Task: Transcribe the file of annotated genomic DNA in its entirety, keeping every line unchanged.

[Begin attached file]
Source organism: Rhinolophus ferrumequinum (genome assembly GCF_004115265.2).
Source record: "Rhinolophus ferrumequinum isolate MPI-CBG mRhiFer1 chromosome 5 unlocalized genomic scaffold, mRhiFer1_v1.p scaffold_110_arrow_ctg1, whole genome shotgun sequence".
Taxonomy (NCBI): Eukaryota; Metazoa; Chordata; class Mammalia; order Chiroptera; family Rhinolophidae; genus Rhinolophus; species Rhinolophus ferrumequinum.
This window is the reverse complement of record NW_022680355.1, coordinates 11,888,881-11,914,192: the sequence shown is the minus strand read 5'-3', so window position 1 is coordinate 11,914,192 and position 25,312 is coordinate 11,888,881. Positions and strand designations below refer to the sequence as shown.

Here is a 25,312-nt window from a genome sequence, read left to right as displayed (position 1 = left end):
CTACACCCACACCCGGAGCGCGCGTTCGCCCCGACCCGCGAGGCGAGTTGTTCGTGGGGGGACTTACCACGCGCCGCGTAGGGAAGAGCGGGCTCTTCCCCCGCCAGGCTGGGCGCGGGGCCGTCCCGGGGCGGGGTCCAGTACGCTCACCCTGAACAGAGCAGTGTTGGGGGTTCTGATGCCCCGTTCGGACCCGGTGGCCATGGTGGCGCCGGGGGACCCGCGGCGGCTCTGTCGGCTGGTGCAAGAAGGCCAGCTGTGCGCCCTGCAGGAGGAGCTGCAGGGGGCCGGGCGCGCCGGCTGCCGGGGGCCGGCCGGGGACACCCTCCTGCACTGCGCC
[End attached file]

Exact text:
Source organism: Rhinolophus ferrumequinum (genome assembly GCF_004115265.2).
Source record: "Rhinolophus ferrumequinum isolate MPI-CBG mRhiFer1 chromosome 5 unlocalized genomic scaffold, mRhiFer1_v1.p scaffold_110_arrow_ctg1, whole genome shotgun sequence".
Taxonomy (NCBI): Eukaryota; Metazoa; Chordata; class Mammalia; order Chiroptera; family Rhinolophidae; genus Rhinolophus; species Rhinolophus ferrumequinum.
This window is the reverse complement of record NW_022680355.1, coordinates 11,888,881-11,914,192: the sequence shown is the minus strand read 5'-3', so window position 1 is coordinate 11,914,192 and position 25,312 is coordinate 11,888,881. Positions and strand designations below refer to the sequence as shown.

Here is a 25,312-nt window from a genome sequence, read left to right as displayed (position 1 = left end):
CTACACCCACACCCGGAGCGCGCGTTCGCCCCGACCCGCGAGGCGAGTTGTTCGTGGGGGGACTTACCACGCGCCGCGTAGGGAAGAGCGGGCTCTTCCCCCGCCAGGCTGGGCGCGGGGCCGTCCCGGGGCGGGGTCCAGTACGCTCACCCTGAACAGAGCAGTGTTGGGGGTTCTGATGCCCCGTTCGGACCCGGTGGCCATGGTGGCGCCGGGGGACCCGCGGCGGCTCTGTCGGCTGGTGCAAGAAGGCCAGCTGTGCGCCCTGCAGGAGGAGCTGCAGGGGGCCGGGCGCGCCGGCTGCCGGGGGCCGGCCGGGGACACCCTCCTGCACTGCGCC